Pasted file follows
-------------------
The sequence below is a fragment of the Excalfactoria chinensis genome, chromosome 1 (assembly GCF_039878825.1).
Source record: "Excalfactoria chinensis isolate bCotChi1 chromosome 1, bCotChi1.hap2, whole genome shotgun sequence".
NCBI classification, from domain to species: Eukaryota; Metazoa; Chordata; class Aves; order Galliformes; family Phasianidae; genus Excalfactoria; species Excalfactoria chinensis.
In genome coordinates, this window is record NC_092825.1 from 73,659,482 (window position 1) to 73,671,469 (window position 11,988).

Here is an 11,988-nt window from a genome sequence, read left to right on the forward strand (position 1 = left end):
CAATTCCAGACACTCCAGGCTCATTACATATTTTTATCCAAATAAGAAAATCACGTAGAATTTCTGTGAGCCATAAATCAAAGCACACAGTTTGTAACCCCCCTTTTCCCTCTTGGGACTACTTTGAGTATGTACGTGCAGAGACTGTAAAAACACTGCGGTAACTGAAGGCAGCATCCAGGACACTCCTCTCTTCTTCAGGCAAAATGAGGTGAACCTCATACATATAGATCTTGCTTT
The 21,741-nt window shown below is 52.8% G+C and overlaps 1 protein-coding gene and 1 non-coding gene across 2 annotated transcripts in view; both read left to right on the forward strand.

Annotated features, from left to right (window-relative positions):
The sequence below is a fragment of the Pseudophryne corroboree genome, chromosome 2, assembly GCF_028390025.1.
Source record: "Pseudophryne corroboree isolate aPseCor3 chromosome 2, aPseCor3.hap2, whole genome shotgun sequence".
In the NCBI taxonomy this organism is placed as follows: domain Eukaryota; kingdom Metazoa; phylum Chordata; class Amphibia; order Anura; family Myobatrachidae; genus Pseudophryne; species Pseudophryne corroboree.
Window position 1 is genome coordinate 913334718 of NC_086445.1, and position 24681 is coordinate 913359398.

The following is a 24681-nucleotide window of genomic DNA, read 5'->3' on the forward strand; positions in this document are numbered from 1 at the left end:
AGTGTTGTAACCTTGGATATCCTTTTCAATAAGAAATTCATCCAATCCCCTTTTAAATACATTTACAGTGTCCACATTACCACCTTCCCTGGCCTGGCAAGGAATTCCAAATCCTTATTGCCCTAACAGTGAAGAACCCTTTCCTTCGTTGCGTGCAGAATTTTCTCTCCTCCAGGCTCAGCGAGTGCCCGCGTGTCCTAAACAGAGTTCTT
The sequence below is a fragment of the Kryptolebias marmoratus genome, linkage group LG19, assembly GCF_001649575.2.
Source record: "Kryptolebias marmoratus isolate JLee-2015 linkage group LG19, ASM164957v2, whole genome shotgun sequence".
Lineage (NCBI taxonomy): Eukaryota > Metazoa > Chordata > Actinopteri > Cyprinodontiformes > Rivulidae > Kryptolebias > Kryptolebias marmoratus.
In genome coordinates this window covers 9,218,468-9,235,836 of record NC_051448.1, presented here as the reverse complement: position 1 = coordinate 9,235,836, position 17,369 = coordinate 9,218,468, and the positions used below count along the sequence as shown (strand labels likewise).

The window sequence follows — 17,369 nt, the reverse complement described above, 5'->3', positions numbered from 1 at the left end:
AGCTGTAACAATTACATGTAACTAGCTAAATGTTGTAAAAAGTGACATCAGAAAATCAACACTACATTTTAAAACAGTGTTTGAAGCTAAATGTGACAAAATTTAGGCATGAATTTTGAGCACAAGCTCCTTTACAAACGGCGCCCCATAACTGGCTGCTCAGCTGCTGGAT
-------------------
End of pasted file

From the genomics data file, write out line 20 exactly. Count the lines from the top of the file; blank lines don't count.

AGCTGTAACAATTACATGTAACTAGCTAAATGTTGTAAAAAGTGACATCAGAAAATCAACACTACATTTTAAAACAGTGTTTGAAGCTAAATGTGACAAAATTTAGGCATGAATTTTGAGCACAAGCTCCTTTACAAACGGCGCCCCATAACTGGCTGCTCAGCTGCTGGAT